Former U.S. Representative Leonard Boswell passed away on August 17 at the age of 84. He had long battled a rare cancer called pseudomyxoma peritonei. Boswell publicly speculated in 2015 that exposure to Agent Orange during the Vietnam War could have caused his abdominal tumors. According to a former staff member, a link to the powerful herbicide was later confirmed. In a recorded message to Iowa Democrats last year, Boswell said his doctors agreed that his disease stemmed from getting “pretty well soaked” while flying a crop-duster mission.
Surviving two tours of duty as an assault helicopter pilot in Vietnam was itself beating the odds. Boswell received numerous honors for his actions in that extremely dangerous role.
Following 20 years of military service, Boswell became a cattle farmer in southern Iowa. First elected to the Iowa Senate in 1984, he served three terms in the legislature, the last as Senate president. He was well-liked in Democratic circles. When I met him briefly during the 1994 campaign (he was the lieutenant governor nominee on a ticket with Bonnie Campbell), he seemed to have a larger-than-life personality.
After winning an open U.S. House seat in 1996, Boswell represented parts of central and southern Iowa in Congress for sixteen years. His proudest legislative accomplishment was sponsoring the Joshua Omvig Veterans Suicide Prevention Act, which President George W. Bush signed in 2007. Though he belonged to the conservative “Blue Dog” caucus, Boswell voted for the major legislation of President Barack Obama’s first term, including the economic stimulus bill and the Affordable Care Act.
I didn’t always agree with how Boswell voted in Congress, but I deeply appreciated that he was staunchly pro-choice throughout his political career. For a rural Democrat, the easy path would have been to support some restrictions on reproductive rights. Boswell resisted that approach as a state and federal lawmaker. By all accounts, he respected the women he worked with; he hired women to manage several of his re-election campaigns and for senior jobs on his Congressional staff. He endorsed Hillary Clinton for president before the 2008 and 2016 caucuses and backed Andy McGuire for governor in this year’s Democratic primary.
Boswell also became a supporter of LGBTQ equality, which can’t be said about a lot of office-holders from his generation. The last time I saw him deliver a speech in person was when he received the Eychaner Foundation Lifetime Achievement Award in June 2016. Before that event, he posted on Facebook,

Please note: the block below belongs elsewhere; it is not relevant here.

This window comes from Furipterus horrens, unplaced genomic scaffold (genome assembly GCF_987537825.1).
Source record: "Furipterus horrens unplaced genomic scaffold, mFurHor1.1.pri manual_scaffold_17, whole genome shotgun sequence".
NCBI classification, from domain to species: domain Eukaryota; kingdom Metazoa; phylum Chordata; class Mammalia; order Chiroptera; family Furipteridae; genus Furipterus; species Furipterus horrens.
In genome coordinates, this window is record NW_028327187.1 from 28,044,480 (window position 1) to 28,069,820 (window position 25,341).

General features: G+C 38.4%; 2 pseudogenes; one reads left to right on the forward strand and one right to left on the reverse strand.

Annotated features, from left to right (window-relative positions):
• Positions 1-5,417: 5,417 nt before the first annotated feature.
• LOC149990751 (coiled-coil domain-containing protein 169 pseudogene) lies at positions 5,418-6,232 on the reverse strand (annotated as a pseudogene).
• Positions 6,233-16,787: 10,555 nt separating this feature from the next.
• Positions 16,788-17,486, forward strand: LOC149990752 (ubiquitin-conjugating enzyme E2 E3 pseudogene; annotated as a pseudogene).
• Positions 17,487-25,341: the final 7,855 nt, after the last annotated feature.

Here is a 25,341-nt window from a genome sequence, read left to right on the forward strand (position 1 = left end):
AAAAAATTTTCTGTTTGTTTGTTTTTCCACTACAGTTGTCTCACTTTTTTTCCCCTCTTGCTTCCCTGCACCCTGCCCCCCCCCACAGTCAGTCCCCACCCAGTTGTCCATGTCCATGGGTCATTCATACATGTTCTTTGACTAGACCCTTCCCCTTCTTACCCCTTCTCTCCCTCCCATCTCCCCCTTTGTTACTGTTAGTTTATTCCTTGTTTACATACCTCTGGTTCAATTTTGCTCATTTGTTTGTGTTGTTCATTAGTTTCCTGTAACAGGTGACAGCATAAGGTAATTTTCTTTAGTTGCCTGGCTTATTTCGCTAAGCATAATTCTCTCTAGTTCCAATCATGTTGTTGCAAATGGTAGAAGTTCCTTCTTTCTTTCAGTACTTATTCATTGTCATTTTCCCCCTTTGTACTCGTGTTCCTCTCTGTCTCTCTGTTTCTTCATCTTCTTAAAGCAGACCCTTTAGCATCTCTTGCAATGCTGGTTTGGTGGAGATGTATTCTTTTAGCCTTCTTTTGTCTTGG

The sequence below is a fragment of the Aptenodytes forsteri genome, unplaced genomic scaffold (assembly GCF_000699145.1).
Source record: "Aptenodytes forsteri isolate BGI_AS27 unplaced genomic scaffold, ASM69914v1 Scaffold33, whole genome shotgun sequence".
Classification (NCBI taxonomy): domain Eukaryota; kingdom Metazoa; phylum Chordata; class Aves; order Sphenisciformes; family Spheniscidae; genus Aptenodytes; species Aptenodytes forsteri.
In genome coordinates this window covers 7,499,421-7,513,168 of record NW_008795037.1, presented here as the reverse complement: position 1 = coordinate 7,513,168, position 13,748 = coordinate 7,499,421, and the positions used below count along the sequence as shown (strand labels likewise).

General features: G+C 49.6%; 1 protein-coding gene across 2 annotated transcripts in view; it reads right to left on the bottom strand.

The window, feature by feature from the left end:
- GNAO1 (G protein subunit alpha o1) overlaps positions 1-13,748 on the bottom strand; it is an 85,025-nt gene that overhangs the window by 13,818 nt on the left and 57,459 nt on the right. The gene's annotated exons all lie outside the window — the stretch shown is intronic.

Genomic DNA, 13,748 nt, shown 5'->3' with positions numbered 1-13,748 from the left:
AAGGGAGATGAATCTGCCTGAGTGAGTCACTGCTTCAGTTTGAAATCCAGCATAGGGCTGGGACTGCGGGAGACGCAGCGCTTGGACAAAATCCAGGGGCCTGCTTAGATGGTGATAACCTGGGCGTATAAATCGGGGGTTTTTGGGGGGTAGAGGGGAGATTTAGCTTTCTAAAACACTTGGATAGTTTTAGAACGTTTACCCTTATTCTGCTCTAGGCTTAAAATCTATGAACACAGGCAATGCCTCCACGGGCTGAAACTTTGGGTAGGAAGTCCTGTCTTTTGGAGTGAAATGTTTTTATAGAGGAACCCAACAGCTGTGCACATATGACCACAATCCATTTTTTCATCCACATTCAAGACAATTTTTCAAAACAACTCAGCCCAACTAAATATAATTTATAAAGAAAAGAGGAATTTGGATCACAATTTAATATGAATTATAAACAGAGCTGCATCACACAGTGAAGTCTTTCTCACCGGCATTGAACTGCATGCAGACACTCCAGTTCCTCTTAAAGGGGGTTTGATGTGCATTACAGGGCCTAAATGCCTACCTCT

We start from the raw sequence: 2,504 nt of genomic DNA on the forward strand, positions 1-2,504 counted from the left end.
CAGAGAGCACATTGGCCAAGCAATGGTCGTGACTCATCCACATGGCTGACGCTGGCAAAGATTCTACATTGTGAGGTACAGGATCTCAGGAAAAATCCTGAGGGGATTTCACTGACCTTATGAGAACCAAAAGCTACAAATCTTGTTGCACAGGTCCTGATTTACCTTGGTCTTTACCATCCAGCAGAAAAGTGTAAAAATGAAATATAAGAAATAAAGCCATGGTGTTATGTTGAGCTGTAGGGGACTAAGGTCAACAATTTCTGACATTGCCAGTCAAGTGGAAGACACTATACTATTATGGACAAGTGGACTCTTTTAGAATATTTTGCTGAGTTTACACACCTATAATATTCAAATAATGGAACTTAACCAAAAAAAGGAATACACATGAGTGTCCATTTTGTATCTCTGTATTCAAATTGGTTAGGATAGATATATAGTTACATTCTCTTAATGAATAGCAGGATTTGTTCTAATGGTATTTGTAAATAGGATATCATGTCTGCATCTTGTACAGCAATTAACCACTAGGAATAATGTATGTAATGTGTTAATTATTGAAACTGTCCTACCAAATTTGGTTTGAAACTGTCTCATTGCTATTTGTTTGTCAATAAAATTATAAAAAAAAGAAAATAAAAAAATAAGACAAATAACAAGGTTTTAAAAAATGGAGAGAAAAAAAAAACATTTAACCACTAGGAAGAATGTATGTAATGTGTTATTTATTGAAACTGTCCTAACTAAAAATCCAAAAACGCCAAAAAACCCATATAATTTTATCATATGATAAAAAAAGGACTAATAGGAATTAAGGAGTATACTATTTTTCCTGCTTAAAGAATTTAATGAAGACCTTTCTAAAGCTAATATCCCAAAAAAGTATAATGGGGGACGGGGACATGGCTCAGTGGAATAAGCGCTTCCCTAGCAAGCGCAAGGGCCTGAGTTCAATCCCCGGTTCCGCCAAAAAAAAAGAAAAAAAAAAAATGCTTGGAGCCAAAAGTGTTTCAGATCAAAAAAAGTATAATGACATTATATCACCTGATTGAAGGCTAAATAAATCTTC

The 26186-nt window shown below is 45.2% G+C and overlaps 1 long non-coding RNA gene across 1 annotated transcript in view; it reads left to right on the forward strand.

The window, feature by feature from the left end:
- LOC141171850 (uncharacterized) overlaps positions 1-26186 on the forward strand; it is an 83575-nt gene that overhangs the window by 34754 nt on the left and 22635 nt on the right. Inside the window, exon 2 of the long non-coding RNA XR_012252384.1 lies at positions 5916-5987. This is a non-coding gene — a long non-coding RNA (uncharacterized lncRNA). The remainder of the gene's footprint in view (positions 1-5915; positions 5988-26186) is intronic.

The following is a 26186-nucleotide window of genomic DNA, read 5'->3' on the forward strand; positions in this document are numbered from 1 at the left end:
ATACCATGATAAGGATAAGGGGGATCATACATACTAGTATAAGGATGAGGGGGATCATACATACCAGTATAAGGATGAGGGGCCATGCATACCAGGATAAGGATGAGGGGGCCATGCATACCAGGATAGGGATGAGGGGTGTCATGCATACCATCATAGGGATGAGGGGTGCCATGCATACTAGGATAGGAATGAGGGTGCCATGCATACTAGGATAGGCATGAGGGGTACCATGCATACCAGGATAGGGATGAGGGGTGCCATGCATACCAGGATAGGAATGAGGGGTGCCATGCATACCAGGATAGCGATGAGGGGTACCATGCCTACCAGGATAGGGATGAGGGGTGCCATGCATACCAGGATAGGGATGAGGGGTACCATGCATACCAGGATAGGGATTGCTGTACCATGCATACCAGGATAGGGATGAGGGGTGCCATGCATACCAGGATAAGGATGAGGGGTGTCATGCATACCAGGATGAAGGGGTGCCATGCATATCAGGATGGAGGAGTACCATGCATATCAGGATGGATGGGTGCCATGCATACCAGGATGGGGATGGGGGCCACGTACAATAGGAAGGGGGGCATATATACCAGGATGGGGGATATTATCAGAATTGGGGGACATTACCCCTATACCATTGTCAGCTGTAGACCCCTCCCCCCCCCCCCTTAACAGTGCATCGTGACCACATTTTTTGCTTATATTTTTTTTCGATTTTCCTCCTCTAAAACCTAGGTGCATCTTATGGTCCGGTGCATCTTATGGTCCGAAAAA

I’m proud and honored to be recognized by the Eychaner Foundation at the annual Matthew Shepard Scholarship Dinner this June. This is an important organization that highlights the accomplishments of Iowa’s LGBTQ youth, fights discrimination, and ensures that some of our highest achieving young people can go to college- often that means helping young people who are shunned by their family for being who they are. I hope you will consider attending or supporting this organization.
Unfortunately, I forgot to bring my recorder with me that night, so I can’t post the audio of Boswell’s remarks. He recounted a moving story from his Vietnam years. One evening, on his way to confer with another officer, he saw through a window that the man was in his quarters wearing women’s clothes. If he’d reported that he observed cross-dressing, it would have ended the officer’s military career. After getting over his momentary shock, Boswell realized it didn’t matter and didn’t change the fact that his colleague was a good soldier. He said nothing about it to anyone.
As a member of Congress, Boswell didn’t call attention to himself with a lot of showy speeches. Tonight I found this video of his remarks on the House floor in April 2007. He was opposing the Bush administration’s planned “surge” of troop levels in Iraq.
My partial transcript:
Mr. Speaker, I rise in strong support of this resolution, a resolution in support of our troops who are serving with distinction in Iraq, and opposing the president’s call for escalating the troop levels in Iraq.